We finished off our time in Hong Kong with 3 of the most amazing meals I've eaten since leaving America.  The first stop was 208 Duecento Otto where a friend of a friend was the head chef, he took care of us all night and brought out some truly amazing Italian dishes that you cannot find in Thailand - bruschetta, fresh mozzarella, salami pizza, New York style cheesecake - it was heavenly! Our last day we decided we had to follow the New York Times recommendation and check out Tim Ho Wan for its dumplings.  Apparently, Tim Ho Wan is the world's cheapest Michelin Starred restaurant- in order to get a seat we had to come by the restaurant at 10 am to pick up a ticket that told us we would have a table in 2.5 hours, we then came back at the designated time and waited another hour to be seated, but it was well worth the wait.  The bbq pork buns and spinach dumplings were sooooo delicious! I want more. That night, we checked out the light show from the Kowloon side of Hong Kong before heading back to the island to meet up with one of Meghan's family friends for dinner at the "American Club" up on the 48th floor of a building on the Harbor.  With amazing views once again, we were treated to a meal of steak, Caesar salad, red wine and apple pie - once again all things you won't find in Thailand.  It was an amazing ending to a whirlwind trip through Asia, I'm so glad I'm about to hit the road again to explore the islands and Angkor Wat in Cambodia - traveling is truly an addiction!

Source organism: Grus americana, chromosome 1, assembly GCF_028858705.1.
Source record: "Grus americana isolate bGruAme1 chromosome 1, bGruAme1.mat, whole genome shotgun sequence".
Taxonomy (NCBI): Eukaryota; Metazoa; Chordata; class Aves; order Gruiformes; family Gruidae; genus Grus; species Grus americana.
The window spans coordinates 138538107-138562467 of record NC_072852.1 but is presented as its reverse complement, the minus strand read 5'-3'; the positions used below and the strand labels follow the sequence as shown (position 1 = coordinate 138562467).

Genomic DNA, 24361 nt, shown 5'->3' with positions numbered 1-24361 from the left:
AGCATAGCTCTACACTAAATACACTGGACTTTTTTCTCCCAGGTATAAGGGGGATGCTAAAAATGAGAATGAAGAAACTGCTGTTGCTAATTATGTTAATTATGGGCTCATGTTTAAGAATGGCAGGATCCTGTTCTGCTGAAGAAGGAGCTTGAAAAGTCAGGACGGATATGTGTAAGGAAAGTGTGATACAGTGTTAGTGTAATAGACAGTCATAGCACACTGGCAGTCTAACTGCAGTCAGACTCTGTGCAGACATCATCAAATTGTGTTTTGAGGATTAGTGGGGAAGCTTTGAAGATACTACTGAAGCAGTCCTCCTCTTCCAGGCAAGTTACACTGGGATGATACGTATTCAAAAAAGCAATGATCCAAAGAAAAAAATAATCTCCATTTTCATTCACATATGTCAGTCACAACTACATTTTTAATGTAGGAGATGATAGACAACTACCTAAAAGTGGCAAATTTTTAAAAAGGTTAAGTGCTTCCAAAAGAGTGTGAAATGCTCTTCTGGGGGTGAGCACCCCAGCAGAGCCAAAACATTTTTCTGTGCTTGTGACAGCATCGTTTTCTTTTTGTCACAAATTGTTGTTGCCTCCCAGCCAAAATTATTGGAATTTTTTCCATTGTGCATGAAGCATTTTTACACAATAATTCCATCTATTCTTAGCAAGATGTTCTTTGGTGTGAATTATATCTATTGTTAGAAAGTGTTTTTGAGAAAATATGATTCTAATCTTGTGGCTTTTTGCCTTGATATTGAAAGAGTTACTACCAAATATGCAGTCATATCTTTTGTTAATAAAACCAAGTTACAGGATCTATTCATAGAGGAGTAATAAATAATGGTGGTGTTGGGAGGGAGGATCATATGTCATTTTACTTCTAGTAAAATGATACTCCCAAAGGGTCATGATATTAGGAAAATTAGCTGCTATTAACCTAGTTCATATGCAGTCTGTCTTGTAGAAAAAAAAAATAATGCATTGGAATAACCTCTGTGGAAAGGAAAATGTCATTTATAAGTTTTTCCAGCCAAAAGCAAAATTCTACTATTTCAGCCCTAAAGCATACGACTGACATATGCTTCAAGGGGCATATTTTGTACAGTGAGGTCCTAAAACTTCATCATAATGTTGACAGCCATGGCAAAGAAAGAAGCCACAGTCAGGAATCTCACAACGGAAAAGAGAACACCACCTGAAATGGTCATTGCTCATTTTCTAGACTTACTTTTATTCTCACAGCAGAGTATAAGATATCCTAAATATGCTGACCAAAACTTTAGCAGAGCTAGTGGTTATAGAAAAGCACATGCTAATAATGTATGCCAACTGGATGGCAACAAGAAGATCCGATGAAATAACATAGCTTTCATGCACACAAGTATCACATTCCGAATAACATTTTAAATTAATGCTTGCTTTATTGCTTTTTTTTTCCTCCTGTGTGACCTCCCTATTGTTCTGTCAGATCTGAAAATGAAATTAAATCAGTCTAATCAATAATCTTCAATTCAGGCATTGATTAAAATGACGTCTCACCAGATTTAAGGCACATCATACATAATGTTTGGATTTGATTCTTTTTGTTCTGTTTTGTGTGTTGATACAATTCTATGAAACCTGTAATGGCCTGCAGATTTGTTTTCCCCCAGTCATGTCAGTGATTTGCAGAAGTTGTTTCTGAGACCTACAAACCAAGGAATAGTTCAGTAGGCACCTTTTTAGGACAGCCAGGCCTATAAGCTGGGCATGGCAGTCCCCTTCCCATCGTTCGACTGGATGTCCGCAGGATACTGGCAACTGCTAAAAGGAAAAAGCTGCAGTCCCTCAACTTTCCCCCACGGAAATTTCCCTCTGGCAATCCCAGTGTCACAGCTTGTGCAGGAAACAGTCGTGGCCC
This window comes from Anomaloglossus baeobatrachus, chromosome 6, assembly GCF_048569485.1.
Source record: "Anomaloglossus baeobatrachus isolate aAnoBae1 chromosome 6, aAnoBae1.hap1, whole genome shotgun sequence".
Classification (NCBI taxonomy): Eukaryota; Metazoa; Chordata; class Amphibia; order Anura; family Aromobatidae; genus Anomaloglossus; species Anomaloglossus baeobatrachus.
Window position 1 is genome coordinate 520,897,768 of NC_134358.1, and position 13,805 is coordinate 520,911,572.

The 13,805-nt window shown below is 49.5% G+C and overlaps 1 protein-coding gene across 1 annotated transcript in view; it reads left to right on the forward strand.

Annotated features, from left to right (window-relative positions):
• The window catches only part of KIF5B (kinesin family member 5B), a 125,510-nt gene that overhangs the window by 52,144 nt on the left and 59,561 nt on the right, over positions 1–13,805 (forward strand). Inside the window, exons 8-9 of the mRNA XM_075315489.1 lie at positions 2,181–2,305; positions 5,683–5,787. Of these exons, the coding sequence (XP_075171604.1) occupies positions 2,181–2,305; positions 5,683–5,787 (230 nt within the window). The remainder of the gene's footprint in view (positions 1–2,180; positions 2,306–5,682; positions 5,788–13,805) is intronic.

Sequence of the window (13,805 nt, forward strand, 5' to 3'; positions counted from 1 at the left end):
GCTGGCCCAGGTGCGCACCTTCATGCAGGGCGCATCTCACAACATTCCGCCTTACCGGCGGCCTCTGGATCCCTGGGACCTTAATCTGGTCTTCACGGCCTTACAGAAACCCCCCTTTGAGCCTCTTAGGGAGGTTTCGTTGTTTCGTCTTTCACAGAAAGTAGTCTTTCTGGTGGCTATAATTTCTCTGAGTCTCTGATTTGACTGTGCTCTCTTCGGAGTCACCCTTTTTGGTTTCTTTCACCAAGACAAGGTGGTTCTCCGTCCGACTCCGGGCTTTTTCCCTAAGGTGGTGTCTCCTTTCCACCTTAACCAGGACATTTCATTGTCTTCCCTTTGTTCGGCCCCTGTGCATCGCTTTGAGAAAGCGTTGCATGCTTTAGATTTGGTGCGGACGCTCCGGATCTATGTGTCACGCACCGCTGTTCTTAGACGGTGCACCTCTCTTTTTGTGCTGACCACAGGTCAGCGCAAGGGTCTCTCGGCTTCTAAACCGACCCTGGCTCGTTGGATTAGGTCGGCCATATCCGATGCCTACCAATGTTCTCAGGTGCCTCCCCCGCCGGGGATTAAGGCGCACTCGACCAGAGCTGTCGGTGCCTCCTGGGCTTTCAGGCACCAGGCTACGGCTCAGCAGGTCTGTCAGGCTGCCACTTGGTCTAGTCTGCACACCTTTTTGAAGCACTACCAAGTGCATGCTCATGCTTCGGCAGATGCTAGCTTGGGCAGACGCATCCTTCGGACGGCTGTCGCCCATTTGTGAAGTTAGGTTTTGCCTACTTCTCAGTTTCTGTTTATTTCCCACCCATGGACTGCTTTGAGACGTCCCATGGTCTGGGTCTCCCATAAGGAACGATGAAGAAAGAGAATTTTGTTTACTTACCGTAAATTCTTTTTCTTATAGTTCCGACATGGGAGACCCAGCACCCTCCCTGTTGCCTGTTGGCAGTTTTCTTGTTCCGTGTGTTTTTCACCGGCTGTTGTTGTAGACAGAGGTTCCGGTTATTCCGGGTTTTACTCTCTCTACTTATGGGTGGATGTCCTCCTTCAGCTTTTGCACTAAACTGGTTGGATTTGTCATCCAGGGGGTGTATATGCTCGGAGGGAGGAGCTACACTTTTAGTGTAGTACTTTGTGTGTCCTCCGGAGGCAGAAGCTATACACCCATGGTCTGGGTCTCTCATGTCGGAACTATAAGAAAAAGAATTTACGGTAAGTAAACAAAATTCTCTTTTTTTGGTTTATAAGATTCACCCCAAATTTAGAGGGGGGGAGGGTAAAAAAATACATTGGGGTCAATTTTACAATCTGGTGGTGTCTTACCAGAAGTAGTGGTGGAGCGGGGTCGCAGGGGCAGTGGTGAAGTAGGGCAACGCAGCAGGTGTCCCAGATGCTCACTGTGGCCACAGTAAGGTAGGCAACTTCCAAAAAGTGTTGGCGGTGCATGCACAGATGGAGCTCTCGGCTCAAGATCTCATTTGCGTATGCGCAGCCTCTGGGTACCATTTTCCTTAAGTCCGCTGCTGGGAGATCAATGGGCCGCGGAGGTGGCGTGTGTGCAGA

Wednesday, April 20, 2011

Ho Chi Minh City, Vietnam: Two Motorbikes, Two Girlfriends

The next morning we were on the move once again, this time via bus from Phnom Penh to Ho Chi Minh City in Vietnam.  Thankfully, this border crossing was much easier and because we had secured our Visas in advance all we had to do was walk across the border and get back on the bus.  As soon as we entered the outskirts of Ho Chi Minh City we were swamped by motorbikes.  I had heard that Vietnam was full of them, but HCMC has entire lanes dedicated to motorbikes.  Also, the amount of stuff that people can carry on their motorbikes will blow your mind, I saw people riding along with: a refrigerator, 10 large car tires, 3 small children and a dog, it's amazing that these bikes can stay upright.  We were also told by our guide that motorbikes are a good sign of status in HCMC, if you have a good motorbike, you have a beautiful girlfriend.  And...if you have 2 motorbikes, you have 2 girlfriends! : )